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Blood volume pulse (BVP) derived vagal tone (VT) between 5 and 7 years of age: A methodological investigation of measurement and longitudinal stability

Journal Article


Abstract


  • The present study evaluated the possibility of collecting cardiac vagal tone data using a photoplethysmograph, and its stability and continuity in a longitudinal sample of early-school aged children. A method for the optical (i.e., blood volume pulse) estimation of heart rate was established in a pilot study. Then the longitudinal stability and continuity in photoplethysmograph-derived vagal tone was assessed in 114 children (56 girls) at three sessions between 5 and 7 years of age. Results indicate that this method possesses substantial measurement reliability and individual stability, as children report low intra-individual variation over time. Children also report a mean decrease in vagal tone from 5 to 7 years of age, consistent with increased attentional capacity. Overall, this suggests blood volume pulse estimation of vagal tone is both accurate and appropriate for naturalistic developmental research.

UOW Authors


  •   Heathers, James (external author)
  •   Fink, Elian (external author)
  •   Kuhnert, Rebecca-Lee (external author)
  •   de Rosnay, Marc

Publication Date


  • 2014

Citation


  • Heathers, J. A. J., Fink, E., Kuhnert, R. & de Rosnay, M. (2014). Blood volume pulse (BVP) derived vagal tone (VT) between 5 and 7 years of age: A methodological investigation of measurement and longitudinal stability. Developmental Psychobiology, 56 (1), 23-35.

Scopus Eid


  • 2-s2.0-84889634004

Ro Metadata Url


  • http://ro.uow.edu.au/sspapers/1480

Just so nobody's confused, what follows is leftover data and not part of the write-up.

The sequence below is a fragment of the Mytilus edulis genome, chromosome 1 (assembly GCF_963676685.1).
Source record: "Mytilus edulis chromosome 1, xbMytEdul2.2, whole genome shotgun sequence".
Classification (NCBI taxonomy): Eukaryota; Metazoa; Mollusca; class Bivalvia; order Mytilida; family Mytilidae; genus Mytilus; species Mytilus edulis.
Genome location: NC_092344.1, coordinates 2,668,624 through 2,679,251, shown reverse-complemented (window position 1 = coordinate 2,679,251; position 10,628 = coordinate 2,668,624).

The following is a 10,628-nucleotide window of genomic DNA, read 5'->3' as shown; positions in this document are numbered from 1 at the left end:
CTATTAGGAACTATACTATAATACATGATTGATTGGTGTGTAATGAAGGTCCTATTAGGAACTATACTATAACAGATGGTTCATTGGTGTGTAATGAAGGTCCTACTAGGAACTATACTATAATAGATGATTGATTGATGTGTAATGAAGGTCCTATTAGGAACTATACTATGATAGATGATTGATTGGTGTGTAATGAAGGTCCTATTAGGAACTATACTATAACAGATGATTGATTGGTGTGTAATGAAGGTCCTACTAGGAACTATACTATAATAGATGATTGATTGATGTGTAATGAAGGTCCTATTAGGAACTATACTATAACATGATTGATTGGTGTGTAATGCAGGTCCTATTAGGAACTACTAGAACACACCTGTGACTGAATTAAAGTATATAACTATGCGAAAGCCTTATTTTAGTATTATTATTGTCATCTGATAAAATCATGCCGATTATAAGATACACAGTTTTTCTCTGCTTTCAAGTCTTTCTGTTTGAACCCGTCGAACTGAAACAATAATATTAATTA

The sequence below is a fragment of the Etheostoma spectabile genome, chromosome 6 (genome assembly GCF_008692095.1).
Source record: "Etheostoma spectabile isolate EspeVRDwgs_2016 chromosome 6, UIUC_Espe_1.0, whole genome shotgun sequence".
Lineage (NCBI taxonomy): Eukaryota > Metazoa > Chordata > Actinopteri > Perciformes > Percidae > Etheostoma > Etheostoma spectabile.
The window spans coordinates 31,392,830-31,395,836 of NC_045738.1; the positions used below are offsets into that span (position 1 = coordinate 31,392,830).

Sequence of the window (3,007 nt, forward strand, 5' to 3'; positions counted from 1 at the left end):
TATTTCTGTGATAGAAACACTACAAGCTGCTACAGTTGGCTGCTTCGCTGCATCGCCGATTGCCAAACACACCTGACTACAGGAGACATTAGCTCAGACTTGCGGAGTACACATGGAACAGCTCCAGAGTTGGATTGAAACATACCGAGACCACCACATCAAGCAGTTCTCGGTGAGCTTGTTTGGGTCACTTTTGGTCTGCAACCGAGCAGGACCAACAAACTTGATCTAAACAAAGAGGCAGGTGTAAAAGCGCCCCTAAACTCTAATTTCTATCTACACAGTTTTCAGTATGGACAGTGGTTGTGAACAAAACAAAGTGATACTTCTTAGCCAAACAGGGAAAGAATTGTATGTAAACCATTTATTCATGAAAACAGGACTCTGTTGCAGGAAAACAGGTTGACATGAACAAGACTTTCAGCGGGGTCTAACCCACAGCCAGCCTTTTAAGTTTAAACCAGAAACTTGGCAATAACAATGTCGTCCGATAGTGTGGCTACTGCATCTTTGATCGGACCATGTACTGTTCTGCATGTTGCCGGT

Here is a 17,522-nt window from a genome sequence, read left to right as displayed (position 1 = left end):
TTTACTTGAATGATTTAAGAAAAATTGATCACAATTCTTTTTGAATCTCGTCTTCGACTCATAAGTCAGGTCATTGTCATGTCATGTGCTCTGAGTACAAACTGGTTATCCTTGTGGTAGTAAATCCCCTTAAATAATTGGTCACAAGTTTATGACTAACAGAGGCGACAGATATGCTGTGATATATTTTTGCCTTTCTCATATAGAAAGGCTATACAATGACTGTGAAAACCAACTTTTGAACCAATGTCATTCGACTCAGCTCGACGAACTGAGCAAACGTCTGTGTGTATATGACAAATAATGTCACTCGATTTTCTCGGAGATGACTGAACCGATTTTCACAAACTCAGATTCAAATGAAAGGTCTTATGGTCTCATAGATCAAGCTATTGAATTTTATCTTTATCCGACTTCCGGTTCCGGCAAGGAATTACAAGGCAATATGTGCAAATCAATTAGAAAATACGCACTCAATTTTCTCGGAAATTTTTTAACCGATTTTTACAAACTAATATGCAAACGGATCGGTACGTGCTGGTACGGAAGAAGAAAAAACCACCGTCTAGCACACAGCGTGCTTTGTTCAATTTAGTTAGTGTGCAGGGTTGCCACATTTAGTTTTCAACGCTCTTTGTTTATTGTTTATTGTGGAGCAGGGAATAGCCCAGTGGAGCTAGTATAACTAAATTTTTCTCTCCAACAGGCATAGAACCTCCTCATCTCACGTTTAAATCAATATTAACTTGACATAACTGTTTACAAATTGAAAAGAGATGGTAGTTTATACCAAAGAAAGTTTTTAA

Number Of Pages


  • 12

Start Page


  • 23

End Page


  • 35

Volume


  • 56

Issue


  • 1

Abstract


  • The present study evaluated the possibility of collecting cardiac vagal tone data using a photoplethysmograph, and its stability and continuity in a longitudinal sample of early-school aged children. A method for the optical (i.e., blood volume pulse) estimation of heart rate was established in a pilot study. Then the longitudinal stability and continuity in photoplethysmograph-derived vagal tone was assessed in 114 children (56 girls) at three sessions between 5 and 7 years of age. Results indicate that this method possesses substantial measurement reliability and individual stability, as children report low intra-individual variation over time. Children also report a mean decrease in vagal tone from 5 to 7 years of age, consistent with increased attentional capacity. Overall, this suggests blood volume pulse estimation of vagal tone is both accurate and appropriate for naturalistic developmental research.

UOW Authors


  •   Heathers, James (external author)
  •   Fink, Elian (external author)
  •   Kuhnert, Rebecca-Lee (external author)
  •   de Rosnay, Marc

Publication Date


  • 2014

Citation


  • Heathers, J. A. J., Fink, E., Kuhnert, R. & de Rosnay, M. (2014). Blood volume pulse (BVP) derived vagal tone (VT) between 5 and 7 years of age: A methodological investigation of measurement and longitudinal stability. Developmental Psychobiology, 56 (1), 23-35.

Scopus Eid


  • 2-s2.0-84889634004

Ro Metadata Url


  • http://ro.uow.edu.au/sspapers/1480

Number Of Pages


  • 12

Start Page


  • 23

End Page


  • 35

Volume


  • 56

Issue


  • 1